Stuffing the Topper

Glen Newey

Under ten months till the UK general election, and the parties are busy pushing round the hat. Last week Labour threw a fundraiser at the Camden Roundhouse, at £15,000 for a seat at the top table. But that's barely a groat in the cap beside the Tories' prowess at stuffing the topper.

As the Bureau for Investigative Journalism has brought to light, this time last year the party shmoozed donors at the Hurlingham Club in Old Billingsgate. It seems the catering wasn't up to much: rhubarb for pud and no bubbly – a nod to austerity, supposedly, though a bottle of fizz signed by Margaret Thatcher gavelled at £45,000. Still, the blowout's philanthropic intent is plain from the presence at Boris Johnson's table of an asylum seeker granted political refugee status last year. Happily, Andrey Borodin and his wife have not had to kip down in a hostel in Dalston and survive on a fiver a day. One-time boss of the Bank of Moscow, Borodin owns Park Place in Henley-on-Thames, Britain's costliest house, acquired by him in 2011 for £140 million. He paid £40,000 for a portrait of Thatcher auctioned by the Tories at the Billingsgate bash. Borodin – like Vladimir Putin, an ex-KGB man – has a well-founded fear of prosecution, if not of persecution, should he return to his motherland. He remains under an Interpol arrest warrant, charged with 'aggravated swindling' by the Russian authorities for allegedly misplacing a billion roubles or so while running the Bank of Moscow into the ground. He and his erstwhile deputy, Dmitry Akulinin, are also accused of trousering some 6.7 billion roubles via shell firms registered in Cyprus; in 2011 the Russian government bailed out the bank for $14 billion.

Such charges may of course be politically motivated, though an independent audit by Deloitte concurred with the Russian authorities. Still, it's an ill wind that blows no oligarch any wonga. Another art-loving Russian fugitive, Alexander Temerko, wadded out £90,000 for a head-sized bust of David Cameron at last summer's bunfight. Like Borodin, Temerko has done well by the UK's open-arms refugee policies: he's wanted by Russian prosecutors for fraud and conspiracy to pervert the course of justice, but his extradition was stopped in the UK courts. Temerko is in the Tories’ Leader's Group, a club for pals of the premier that levies annual subs north of £50,000. It’s turned out to be a shrewd punt: Temerko's wind energy firm Offshore Group Newcastle, which has tipped nearly £350,000 into the Tory coffers in the last couple of years, has seen its investment repaid with £4.5 million from the government's Regional Growth Fund.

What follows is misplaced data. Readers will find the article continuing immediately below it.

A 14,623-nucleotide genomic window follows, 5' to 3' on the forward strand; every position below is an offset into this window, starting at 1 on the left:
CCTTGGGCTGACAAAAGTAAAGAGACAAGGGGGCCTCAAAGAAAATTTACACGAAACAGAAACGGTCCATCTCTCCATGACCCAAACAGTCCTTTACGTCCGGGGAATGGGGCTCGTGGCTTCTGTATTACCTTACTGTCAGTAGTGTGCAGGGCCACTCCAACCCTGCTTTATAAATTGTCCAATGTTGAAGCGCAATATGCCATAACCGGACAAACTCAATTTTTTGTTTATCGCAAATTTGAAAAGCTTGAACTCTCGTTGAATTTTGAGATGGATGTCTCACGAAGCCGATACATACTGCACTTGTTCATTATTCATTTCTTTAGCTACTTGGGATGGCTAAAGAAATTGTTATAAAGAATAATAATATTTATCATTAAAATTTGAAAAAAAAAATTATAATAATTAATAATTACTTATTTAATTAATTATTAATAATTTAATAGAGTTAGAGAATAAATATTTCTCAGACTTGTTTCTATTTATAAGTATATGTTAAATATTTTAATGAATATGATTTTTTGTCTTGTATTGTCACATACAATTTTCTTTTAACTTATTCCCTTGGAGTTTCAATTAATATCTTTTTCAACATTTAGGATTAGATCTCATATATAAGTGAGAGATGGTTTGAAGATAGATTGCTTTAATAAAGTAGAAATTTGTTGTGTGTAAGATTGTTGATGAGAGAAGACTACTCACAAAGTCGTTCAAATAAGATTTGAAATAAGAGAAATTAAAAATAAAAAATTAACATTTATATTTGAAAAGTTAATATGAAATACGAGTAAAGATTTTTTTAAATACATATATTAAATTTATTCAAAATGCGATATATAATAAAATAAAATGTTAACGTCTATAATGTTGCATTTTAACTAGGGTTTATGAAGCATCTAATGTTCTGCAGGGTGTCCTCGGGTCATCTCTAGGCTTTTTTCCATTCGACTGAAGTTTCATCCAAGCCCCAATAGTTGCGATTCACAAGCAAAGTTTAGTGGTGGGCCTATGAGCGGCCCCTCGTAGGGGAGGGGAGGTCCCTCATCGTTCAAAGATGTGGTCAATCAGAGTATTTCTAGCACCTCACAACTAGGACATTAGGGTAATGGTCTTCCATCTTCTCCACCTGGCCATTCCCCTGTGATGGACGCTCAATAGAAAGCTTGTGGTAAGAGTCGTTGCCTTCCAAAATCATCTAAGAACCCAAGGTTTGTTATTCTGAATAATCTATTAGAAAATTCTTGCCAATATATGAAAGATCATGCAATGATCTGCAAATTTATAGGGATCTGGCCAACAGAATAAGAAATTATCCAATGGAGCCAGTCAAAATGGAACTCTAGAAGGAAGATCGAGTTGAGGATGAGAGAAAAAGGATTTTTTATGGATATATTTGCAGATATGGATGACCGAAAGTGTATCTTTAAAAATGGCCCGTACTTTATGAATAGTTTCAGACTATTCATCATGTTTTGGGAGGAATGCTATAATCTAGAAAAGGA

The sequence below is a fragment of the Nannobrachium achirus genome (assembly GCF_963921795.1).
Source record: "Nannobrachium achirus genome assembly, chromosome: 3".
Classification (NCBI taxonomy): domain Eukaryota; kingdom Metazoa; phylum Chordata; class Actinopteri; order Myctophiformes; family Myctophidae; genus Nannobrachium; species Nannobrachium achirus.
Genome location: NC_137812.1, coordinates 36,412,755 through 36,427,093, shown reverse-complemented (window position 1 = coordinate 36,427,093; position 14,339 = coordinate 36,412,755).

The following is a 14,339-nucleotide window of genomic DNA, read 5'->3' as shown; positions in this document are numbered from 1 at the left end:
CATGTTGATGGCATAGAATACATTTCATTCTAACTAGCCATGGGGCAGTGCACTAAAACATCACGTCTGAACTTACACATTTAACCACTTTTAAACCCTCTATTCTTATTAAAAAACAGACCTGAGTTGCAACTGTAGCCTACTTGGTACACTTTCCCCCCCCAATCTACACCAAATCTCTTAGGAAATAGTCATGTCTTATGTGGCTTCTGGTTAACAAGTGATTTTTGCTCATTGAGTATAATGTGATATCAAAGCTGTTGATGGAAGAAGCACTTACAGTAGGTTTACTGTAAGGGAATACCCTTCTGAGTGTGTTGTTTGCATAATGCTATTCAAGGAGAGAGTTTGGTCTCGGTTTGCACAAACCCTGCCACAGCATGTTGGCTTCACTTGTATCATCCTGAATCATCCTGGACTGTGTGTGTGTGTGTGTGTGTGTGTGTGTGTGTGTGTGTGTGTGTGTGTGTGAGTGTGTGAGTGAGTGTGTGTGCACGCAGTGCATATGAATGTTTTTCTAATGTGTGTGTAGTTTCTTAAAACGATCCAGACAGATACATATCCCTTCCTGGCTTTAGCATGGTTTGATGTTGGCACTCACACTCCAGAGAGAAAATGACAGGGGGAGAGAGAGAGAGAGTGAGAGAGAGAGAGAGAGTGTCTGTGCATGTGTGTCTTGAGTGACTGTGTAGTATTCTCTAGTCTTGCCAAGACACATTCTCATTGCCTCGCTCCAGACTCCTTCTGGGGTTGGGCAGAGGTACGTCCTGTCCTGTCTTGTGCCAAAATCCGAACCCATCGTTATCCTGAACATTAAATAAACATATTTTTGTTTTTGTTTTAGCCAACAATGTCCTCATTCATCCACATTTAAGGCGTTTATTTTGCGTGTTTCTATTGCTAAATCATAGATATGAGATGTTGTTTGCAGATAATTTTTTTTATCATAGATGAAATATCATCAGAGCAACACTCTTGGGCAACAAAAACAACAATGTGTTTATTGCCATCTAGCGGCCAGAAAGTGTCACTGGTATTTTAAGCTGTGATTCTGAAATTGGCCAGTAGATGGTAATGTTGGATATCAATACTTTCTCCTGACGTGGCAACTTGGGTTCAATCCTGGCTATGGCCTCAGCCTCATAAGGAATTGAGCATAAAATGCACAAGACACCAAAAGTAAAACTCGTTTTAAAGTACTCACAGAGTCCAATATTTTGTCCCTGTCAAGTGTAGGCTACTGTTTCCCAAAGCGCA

Lest the Hurlingham Club guest-list be thought Kremlinophobic, the organisers hedged their bets by also inviting along Vasily Shestakov, Putin's judo buddy and long-time fixer. Temerko wasn’t asked to the top table or even Boris's, but got to savour the repartee of Peter Stringfellow and Eric Pickles instead. Among those who did get to chew the rhubarb with Dave and Sam was Darko Horvat. Party sources stonewalled when queried about Horvat's presence hard by the seat of power; maybe he was there to advise on the problem of chronic indebtedness. Once third in the Slovenian rich list, Horvat took a haircut, amounting to whole-body depilation, when an over-leveraged property venture in Las Vegas launched just before the crash (he already owned the Hotel Plaza in New York, flogged by Donald Trump to finance divorcing Ivana) belly-flopped, leaving Darko with several hundred million dollars in liabilities and just a few hectares of Nevadan rubble as collateral. He was a trailblazer in the Slovenian privatisation drive that doubled the national debt and lumbered the country's banks with toxic assets. Darko now slums it in St Moritz with only £180 million or so to his name. Also at the Camerons' table was Sir John Ritblat, the UK property billionaire whose business career was launched with a company bought from the asset-stripper Jim Slater.

The rich really are different – they have more of other people’s money. For those on the inside, the access bazaar is a win-win: you fund my election, I push your racket. Wonga, widely hailed as a great white among loan sharks, happily bought ear-time for £1500 a pop at the 2012 Tory conference, when payday loans firms were under fire for exorbitant interest rates. When challenged on this, a government spokesman said, unanswerably, that renting ministers raises 'a lot of money'.